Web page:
Jules Hardouin-Mansart: Royal Chapel, Les Invalides, Paris (1676)
section showing the double internal domes
roll over for illustration of optical path
The Temple of Apollo at Stourhead: Architecture and Astronomy
The visitor to the Temple of Apollo at Stourhead might be surprised that it had any connection to French Baroque architecture, let alone the developing science of optical astronomy, not least because Stourhead is regarded as one of the first, and possibly the greatest, English landscape garden. In the early 18th century, architects such as William Kent (1685?–1748) at Stowe and Henry Flitcroft (1697-1769) at Stourhead recreated the Arcadian idyll depicted in the paintings of Claude (1604/5?-1682), not only as celebrations of topography but as the embodiment of intellectual and political ideals. Claude, although French, lived and practiced in Rome, and used the Roman campagna as the basis of his paintings. As the 18th century progressed the narrative aspect faded in significance in favour of the - native - topographical, exemplified by the work of the landscape architect Capability Brown (1716-83).
Henry Flitcroft: Temple of Apollo, Stourhead, seen across the lake
© Thomas Deckker 2013
The house at Stourhead (1721-25), for Henry Hoare, was by Colen Campbell (1676-1729), one of the pioneers of the Palladian style in Britain. Campbell’s house closely followed Palladio’s own villas, such as the Villa Foscari (1558-60) in the Veneto, and, as at the Villa Foscari, the site was originally not extensively landscaped. The creation of an Arcadian idyll was evidently in Hoare’s mind, however; he apparently owned Claude’s Landscape with Aeneas at Delos (1672), now in the National Gallery, London, and a copy by John Plimmer, Procession to the Temple of Apollo at Delos (1759-60), remains in the house. Claude’s Landscape could have provided the template for the combination of temples and landscape seen today.
Claude: Landscape with Aeneas at Delos (1672)
© National Gallery, London NG1018
Flitcroft's Temple of Apollo (1757) is one of the main buildings of Hoare's Arcadian landscape and, despite the antipathy of the Whig Palladians to the Royalist baroque, resembles a French baroque dome. Apollo, as the Greek and Roman God of the Sun, was crucial to French baroque architecture: Louis XIV saw himself as the ‘Sun King’, embodied in the Fountain of Apollo at the Palace of Versailles. The connection between the Temple of Apollo and French baroque architecture was not built on this foundation, however, but on what might be called the architectural consequences of optical astronomy.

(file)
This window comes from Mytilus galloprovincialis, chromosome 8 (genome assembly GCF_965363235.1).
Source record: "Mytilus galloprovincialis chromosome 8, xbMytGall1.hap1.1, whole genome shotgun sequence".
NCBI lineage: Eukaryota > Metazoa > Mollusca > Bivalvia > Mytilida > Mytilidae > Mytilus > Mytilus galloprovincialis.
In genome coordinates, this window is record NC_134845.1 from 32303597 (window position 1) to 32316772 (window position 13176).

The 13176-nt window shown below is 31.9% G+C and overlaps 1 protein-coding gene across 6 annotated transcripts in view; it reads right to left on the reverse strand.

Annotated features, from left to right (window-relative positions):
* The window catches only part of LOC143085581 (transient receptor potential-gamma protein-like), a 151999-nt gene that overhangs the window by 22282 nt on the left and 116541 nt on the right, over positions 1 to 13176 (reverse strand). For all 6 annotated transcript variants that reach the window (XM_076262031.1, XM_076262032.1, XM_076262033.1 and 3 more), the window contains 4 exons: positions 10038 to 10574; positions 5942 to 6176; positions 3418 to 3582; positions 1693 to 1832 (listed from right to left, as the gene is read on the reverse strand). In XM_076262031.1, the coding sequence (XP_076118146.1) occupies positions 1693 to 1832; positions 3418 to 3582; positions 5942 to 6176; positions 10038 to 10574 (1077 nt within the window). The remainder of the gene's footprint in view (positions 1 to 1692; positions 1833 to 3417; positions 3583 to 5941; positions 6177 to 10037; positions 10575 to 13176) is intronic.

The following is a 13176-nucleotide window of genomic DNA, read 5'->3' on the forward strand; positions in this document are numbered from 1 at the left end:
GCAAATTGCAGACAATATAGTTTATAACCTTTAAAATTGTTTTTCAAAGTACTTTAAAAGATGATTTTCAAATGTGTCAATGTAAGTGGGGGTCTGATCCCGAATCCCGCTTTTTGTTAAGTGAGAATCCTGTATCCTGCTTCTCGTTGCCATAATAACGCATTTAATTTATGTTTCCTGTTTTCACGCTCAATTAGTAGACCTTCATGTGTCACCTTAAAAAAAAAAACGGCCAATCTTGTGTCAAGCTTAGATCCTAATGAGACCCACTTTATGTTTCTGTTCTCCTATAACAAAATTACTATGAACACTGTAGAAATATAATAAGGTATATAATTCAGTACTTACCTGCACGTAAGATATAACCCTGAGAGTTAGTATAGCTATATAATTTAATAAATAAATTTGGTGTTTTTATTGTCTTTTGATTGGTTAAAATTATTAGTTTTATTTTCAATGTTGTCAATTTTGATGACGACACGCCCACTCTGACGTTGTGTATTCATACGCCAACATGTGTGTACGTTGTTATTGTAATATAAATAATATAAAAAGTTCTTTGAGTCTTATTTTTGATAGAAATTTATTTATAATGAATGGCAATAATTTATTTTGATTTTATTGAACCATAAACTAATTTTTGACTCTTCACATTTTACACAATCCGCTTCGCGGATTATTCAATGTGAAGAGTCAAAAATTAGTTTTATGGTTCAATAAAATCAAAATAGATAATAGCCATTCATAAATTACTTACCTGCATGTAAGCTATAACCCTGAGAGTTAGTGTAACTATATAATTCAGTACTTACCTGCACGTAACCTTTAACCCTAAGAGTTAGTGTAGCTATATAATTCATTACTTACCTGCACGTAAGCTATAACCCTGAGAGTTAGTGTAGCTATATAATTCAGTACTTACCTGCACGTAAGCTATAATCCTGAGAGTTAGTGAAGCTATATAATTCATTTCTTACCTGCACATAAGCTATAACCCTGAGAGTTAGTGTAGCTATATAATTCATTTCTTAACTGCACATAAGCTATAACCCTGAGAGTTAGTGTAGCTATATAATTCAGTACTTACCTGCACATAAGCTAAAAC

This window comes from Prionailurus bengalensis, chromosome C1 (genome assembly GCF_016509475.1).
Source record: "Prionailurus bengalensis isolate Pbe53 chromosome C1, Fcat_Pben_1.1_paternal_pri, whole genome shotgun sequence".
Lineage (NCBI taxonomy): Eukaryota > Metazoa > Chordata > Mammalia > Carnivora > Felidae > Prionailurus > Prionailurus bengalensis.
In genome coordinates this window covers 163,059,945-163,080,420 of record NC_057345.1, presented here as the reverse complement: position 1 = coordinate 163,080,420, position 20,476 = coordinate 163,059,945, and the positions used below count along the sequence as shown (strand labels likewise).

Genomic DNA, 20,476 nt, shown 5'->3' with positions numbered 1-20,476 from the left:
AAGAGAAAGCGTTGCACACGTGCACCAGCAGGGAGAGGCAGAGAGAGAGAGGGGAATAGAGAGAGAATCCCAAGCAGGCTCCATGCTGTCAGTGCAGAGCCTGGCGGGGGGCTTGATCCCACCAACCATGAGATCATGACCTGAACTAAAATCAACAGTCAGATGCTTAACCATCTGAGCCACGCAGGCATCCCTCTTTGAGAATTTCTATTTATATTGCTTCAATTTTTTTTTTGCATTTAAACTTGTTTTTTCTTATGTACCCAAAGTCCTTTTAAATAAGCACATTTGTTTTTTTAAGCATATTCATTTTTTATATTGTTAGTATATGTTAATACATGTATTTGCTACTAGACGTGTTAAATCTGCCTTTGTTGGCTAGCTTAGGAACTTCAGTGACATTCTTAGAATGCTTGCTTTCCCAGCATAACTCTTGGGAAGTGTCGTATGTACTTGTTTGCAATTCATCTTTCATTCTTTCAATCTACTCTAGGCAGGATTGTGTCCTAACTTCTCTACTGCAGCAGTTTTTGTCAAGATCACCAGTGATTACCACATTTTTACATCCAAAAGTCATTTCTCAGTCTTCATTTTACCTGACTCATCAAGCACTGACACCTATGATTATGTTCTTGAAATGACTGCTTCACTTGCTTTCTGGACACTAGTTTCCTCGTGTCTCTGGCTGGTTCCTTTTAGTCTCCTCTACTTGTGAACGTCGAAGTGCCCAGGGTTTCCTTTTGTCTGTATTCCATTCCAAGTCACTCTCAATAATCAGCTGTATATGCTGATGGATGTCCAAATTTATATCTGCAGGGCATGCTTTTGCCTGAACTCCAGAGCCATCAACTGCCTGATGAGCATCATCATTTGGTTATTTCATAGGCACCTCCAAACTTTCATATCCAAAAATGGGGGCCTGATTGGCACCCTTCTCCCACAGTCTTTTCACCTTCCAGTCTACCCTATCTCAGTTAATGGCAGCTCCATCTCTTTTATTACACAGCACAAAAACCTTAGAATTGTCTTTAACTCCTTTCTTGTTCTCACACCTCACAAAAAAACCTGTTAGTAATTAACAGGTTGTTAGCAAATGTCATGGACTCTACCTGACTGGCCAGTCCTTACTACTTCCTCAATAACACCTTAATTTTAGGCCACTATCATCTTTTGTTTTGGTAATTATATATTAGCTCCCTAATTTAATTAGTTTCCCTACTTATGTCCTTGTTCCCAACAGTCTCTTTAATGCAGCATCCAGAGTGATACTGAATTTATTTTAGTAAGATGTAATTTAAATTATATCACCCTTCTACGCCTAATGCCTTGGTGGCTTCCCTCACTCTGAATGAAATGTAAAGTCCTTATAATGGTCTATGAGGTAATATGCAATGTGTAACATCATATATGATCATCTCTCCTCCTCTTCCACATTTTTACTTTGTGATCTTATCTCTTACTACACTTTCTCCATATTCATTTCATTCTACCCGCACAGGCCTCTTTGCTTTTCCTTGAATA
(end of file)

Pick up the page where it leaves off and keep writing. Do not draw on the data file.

Henry Flitcroft: Temple of Apollo, Stourhead, from the garden
© Thomas Deckker 2013
Henry Flitcroft: Temple of Apollo, Stourhead, view through the oculus of the inner dome to the roundel of the sun
© Thomas Deckker 2013
The great historian of the baroque, George L. Hersey, pointed out in Architecture and Geometry in the Age of the Baroque (University of Chicago Press, 2001) that Jules Hardouin-Mansart used a double internal dome at Louis XIV's Chapel at Les Invalides (1676), to give the impression of looking through an oculus onto a more distant scene of the heavens, in direct simulation of a telescope. The antique oculus was plainly visible in the Pantheon, Rome, and widely copied usually with glazing, but the double dome was an invention of northern Europe, for obvious reasons. And so it is at the Temple of Apollo at Stourhead: the viewer looks through the oculus of the inner dome onto a representation of the sun on the ceiling of the upper dome. The lunette windows on the drum light, not the central hall, but the space between the domes, making the sculpture of the sun unexpectedly bright. Flitcroft was not as orignal or intellectual an architect as the French baroque masters and it is doubtful if he had any interest in astronomy. It is more likely that, as a practicing architect, he knew and admired the Mansarts’ work (as did Christopher Wren), and formal connections are evident between the Temple of Apollo and François Mansart’s dome of Val-de-Grâce, in particular the regular girdle of columns surrounding the drum, or Jules Hardouin-Mansart’s double internal dome.